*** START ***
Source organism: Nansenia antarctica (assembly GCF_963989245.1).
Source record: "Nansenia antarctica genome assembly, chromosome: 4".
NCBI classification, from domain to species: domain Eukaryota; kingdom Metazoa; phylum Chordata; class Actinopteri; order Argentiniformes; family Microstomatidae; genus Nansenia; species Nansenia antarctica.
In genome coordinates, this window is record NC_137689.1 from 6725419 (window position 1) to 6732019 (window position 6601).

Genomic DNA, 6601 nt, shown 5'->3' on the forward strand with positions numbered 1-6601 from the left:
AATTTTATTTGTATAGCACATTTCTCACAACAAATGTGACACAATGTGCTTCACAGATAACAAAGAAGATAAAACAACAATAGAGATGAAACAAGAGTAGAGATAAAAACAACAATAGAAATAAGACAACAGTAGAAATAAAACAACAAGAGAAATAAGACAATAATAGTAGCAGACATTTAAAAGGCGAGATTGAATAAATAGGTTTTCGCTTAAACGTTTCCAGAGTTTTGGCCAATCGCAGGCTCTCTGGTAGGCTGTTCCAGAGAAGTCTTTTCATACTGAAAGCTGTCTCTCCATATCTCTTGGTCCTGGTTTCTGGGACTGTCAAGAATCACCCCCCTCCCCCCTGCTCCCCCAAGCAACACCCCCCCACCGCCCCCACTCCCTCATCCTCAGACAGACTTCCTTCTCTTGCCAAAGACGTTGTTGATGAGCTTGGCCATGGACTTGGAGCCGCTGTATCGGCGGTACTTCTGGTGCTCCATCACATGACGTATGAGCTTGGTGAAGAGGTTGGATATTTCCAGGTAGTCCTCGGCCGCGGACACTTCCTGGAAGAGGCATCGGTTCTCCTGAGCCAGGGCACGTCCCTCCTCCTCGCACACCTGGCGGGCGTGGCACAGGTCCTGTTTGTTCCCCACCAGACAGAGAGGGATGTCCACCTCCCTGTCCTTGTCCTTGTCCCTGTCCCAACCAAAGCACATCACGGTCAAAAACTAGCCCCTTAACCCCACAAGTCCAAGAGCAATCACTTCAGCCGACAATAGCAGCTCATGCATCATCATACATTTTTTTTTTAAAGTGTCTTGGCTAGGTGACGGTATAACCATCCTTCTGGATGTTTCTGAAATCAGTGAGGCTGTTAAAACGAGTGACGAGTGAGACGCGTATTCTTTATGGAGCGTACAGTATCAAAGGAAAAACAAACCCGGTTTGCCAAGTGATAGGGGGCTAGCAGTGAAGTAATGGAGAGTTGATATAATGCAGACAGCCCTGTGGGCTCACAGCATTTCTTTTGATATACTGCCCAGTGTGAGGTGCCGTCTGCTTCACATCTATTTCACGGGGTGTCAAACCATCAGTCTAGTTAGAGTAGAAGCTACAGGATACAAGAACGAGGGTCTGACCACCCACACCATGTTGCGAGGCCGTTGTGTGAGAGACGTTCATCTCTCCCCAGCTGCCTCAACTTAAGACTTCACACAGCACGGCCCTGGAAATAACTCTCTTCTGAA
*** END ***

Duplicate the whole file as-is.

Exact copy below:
Source organism: Nansenia antarctica (assembly GCF_963989245.1).
Source record: "Nansenia antarctica genome assembly, chromosome: 4".
NCBI classification, from domain to species: domain Eukaryota; kingdom Metazoa; phylum Chordata; class Actinopteri; order Argentiniformes; family Microstomatidae; genus Nansenia; species Nansenia antarctica.
In genome coordinates, this window is record NC_137689.1 from 6725419 (window position 1) to 6732019 (window position 6601).

Genomic DNA, 6601 nt, shown 5'->3' on the forward strand with positions numbered 1-6601 from the left:
AATTTTATTTGTATAGCACATTTCTCACAACAAATGTGACACAATGTGCTTCACAGATAACAAAGAAGATAAAACAACAATAGAGATGAAACAAGAGTAGAGATAAAAACAACAATAGAAATAAGACAACAGTAGAAATAAAACAACAAGAGAAATAAGACAATAATAGTAGCAGACATTTAAAAGGCGAGATTGAATAAATAGGTTTTCGCTTAAACGTTTCCAGAGTTTTGGCCAATCGCAGGCTCTCTGGTAGGCTGTTCCAGAGAAGTCTTTTCATACTGAAAGCTGTCTCTCCATATCTCTTGGTCCTGGTTTCTGGGACTGTCAAGAATCACCCCCCTCCCCCCTGCTCCCCCAAGCAACACCCCCCCACCGCCCCCACTCCCTCATCCTCAGACAGACTTCCTTCTCTTGCCAAAGACGTTGTTGATGAGCTTGGCCATGGACTTGGAGCCGCTGTATCGGCGGTACTTCTGGTGCTCCATCACATGACGTATGAGCTTGGTGAAGAGGTTGGATATTTCCAGGTAGTCCTCGGCCGCGGACACTTCCTGGAAGAGGCATCGGTTCTCCTGAGCCAGGGCACGTCCCTCCTCCTCGCACACCTGGCGGGCGTGGCACAGGTCCTGTTTGTTCCCCACCAGACAGAGAGGGATGTCCACCTCCCTGTCCTTGTCCTTGTCCCTGTCCCAACCAAAGCACATCACGGTCAAAAACTAGCCCCTTAACCCCACAAGTCCAAGAGCAATCACTTCAGCCGACAATAGCAGCTCATGCATCATCATACATTTTTTTTTTAAAGTGTCTTGGCTAGGTGACGGTATAACCATCCTTCTGGATGTTTCTGAAATCAGTGAGGCTGTTAAAACGAGTGACGAGTGAGACGCGTATTCTTTATGGAGCGTACAGTATCAAAGGAAAAACAAACCCGGTTTGCCAAGTGATAGGGGGCTAGCAGTGAAGTAATGGAGAGTTGATATAATGCAGACAGCCCTGTGGGCTCACAGCATTTCTTTTGATATACTGCCCAGTGTGAGGTGCCGTCTGCTTCACATCTATTTCACGGGGTGTCAAACCATCAGTCTAGTTAGAGTAGAAGCTACAGGATACAAGAACGAGGGTCTGACCACCCACACCATGTTGCGAGGCCGTTGTGTGAGAGACGTTCATCTCTCCCCAGCTGCCTCAACTTAAGACTTCACACAGCACGGCCCTGGAAATAACTCTCTTCTGAA